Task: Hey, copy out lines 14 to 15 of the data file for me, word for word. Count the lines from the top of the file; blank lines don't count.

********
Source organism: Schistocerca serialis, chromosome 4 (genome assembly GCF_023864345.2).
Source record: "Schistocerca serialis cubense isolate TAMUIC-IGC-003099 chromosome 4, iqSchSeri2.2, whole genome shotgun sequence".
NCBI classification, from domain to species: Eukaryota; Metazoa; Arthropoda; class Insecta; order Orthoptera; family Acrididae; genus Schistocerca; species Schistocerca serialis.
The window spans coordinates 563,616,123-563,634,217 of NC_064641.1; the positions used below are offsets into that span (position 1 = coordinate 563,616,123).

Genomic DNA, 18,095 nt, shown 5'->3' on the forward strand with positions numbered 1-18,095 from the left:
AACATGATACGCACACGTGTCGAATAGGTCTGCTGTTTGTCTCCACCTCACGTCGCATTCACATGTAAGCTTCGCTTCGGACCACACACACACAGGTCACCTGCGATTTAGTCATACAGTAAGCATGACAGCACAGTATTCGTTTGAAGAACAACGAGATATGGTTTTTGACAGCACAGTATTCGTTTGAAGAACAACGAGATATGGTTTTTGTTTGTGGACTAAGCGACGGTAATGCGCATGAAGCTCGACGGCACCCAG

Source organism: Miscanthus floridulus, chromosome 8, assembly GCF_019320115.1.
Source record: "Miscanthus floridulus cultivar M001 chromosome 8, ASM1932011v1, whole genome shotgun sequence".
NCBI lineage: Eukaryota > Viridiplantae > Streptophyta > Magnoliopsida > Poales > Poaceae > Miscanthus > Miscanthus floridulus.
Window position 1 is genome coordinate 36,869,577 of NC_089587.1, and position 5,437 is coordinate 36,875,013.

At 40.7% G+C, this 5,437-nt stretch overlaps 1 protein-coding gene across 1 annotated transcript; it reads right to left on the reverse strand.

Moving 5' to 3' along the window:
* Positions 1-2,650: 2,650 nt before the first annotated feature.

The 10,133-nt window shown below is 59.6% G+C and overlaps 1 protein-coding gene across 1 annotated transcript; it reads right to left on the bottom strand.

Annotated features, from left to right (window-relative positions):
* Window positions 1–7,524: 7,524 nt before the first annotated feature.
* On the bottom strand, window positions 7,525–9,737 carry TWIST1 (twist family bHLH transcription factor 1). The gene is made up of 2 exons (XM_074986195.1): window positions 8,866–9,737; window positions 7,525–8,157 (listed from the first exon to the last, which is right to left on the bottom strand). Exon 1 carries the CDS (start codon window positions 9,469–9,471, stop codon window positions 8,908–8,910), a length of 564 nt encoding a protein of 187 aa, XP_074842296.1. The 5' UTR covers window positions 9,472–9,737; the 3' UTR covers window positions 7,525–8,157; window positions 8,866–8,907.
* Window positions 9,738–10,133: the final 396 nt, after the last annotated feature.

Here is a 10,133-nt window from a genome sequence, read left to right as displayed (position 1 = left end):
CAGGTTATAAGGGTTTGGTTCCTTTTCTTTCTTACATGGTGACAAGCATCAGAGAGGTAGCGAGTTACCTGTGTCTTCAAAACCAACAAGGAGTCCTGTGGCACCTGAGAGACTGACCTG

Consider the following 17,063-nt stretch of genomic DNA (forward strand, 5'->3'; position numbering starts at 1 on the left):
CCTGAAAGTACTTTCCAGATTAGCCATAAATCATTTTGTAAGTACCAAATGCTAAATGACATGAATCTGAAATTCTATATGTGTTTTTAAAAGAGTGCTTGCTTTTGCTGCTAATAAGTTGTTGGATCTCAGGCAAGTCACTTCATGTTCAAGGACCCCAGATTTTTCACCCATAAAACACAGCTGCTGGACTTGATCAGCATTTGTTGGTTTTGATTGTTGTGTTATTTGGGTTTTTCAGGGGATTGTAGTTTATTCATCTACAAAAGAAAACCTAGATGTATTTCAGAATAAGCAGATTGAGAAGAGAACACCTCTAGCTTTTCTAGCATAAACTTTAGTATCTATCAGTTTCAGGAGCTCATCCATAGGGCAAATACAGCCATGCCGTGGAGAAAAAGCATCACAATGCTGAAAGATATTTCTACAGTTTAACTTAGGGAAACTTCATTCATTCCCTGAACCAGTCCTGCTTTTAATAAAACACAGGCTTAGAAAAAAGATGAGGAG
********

The 10,133-nt window shown below is 59.6% G+C and overlaps 1 protein-coding gene across 1 annotated transcript; it reads right to left on the bottom strand.

Annotated features, from left to right (window-relative positions):